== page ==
Everybody needs the possibility to grow and to chase their dreams. Nowadays, this is more or less a given, but in the 19th century that was not the case, especially not in the Deep South of South Carolina.
Women were expected to get married and start a family, slaves were expected to obey with a smile and accept their situation in life.
Sarah Grimké came from one of the most respected families in Charleston. She wanted to study law, but her hopes were crushed since girls did not get to study and she had to put that nonsense out of her head. Unfortunately Sarah was a little too intelligent and stubborn to get a marriage proposal, much to the despair of her mother and the rest of her family.
Sarah concerned herself with the fate of the slaves the family owned and became convinced slavery should be abolished. The friendship she formed with a slavegirl that was given to her on the eleventh birthday helped her in that.
Sarah and her younger sister became involved in the abolishment movement and the fight for women’s right, something most abolitionists did not like, by the way.
Parallel to this story is the story of Handful, or Hetty as her owners call her. She is the girl that was the birthday-gift for Sarah. More and more she feels she should be free. Her mother, Charlotte is a good seamstress and is valued by her mistress for that, but after a humiliating punishment Charlotte grows resentful and tries to get back at her masters at every way, with a terrible result.
Sarah Grimké did exist, she fought for women’s rights and the abolishment of slavery. When a writer uses a real historical person in a story, the danger is that the story will end up full of biographical details that are not necessarily interesting for the reader. Luckily, Sue Monk Kidd avoided this and managed to write a literary account of Sarah’s life. What especially works is the parallel story of Handful that gives events a different perspective.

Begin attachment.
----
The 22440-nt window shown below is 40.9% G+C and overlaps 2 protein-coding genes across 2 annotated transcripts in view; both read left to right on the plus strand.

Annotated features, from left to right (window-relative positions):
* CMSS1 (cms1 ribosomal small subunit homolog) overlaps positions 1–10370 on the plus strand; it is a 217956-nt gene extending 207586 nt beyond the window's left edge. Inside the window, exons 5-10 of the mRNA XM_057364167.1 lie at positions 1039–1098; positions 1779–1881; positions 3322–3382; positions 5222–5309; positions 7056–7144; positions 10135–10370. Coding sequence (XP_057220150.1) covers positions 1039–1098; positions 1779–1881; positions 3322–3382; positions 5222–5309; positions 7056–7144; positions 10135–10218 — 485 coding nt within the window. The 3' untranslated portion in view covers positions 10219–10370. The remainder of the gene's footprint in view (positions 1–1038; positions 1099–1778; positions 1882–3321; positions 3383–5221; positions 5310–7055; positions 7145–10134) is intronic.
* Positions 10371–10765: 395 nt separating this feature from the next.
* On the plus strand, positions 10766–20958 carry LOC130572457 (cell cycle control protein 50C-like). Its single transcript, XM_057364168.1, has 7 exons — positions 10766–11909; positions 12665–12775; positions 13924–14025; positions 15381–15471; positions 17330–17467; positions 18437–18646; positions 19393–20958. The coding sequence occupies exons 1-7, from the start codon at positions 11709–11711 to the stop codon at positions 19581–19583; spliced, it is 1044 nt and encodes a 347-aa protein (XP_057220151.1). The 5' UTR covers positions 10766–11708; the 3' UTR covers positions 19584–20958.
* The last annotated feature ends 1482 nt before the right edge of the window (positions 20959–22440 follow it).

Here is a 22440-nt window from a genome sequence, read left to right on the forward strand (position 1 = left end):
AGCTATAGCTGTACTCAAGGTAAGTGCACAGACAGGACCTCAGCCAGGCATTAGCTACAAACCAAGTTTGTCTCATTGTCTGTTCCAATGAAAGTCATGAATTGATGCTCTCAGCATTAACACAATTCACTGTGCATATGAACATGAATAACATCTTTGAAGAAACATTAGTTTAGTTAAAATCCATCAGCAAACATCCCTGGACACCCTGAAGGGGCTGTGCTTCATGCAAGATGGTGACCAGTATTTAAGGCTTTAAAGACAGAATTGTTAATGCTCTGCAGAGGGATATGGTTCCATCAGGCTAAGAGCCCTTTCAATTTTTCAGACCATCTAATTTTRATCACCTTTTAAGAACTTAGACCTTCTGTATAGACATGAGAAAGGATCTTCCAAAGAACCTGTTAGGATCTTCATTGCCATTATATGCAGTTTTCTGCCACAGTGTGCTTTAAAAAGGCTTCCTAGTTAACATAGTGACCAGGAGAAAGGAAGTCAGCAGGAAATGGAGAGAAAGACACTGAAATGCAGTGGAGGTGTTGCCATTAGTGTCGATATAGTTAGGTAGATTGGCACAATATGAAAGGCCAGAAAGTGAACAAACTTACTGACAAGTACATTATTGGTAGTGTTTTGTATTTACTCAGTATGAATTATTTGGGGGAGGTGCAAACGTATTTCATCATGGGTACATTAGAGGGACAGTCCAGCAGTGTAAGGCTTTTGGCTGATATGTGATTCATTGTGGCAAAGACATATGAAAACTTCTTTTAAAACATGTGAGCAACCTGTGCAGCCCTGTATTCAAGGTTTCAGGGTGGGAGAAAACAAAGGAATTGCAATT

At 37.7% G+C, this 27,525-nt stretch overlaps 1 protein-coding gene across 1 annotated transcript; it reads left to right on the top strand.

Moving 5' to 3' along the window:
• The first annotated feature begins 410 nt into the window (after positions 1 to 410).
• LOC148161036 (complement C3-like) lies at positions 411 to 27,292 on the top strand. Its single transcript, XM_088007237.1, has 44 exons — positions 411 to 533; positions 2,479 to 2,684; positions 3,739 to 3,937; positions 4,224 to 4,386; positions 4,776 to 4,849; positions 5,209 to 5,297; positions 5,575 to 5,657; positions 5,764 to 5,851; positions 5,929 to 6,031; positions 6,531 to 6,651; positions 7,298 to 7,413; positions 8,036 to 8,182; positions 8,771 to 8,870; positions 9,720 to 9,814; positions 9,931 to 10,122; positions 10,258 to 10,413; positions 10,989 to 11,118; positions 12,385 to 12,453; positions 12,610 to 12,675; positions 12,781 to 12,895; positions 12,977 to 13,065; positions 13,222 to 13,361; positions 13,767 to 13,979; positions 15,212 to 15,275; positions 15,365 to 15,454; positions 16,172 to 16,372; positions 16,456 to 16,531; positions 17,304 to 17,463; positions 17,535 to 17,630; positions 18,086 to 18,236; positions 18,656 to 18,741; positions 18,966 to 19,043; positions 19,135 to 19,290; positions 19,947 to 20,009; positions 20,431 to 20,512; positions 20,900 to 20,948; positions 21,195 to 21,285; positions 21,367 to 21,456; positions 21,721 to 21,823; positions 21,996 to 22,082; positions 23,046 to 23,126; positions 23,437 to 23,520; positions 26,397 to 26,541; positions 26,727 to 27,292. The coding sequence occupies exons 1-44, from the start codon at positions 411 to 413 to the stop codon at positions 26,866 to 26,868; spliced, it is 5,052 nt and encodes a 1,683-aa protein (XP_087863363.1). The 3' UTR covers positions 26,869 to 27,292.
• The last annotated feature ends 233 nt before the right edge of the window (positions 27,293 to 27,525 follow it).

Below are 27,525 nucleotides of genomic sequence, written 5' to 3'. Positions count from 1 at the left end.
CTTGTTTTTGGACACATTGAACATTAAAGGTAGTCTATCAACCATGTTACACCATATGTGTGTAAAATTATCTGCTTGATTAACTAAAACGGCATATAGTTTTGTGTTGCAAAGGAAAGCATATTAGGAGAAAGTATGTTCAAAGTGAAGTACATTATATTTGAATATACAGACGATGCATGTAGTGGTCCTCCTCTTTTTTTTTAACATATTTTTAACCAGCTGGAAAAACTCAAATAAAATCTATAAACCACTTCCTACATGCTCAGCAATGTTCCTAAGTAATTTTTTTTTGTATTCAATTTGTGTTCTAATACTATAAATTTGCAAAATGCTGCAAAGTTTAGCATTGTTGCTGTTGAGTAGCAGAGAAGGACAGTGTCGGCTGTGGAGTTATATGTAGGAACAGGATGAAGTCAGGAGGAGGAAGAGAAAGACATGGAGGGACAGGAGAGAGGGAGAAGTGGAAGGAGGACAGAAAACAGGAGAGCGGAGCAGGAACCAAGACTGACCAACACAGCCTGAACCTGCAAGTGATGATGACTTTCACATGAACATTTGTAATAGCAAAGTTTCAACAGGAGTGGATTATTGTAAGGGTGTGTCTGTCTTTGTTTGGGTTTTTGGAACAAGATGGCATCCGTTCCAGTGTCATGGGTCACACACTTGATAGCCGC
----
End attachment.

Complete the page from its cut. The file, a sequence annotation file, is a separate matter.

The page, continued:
To tell Handful’s story, Sue Monk Kidd had to change a few historical details, but this is all accounted for.
What I never realized is that the abololitionists wanted to end slavery, but this did not mean all of them were automatically for equal rights between black and white. Also the Quakers were not as progressive in their views on equality between men and women or black and white as they are sometimes portrayed.
Well written was how on all sides of the situation people can react differently, from resistance to collaboration and everything in between.
The invention of wings is a beautiful and often moving historical novel about two interesting women and a friendship that can grow, somehow, despite the difficult circumstances.
Published in 2014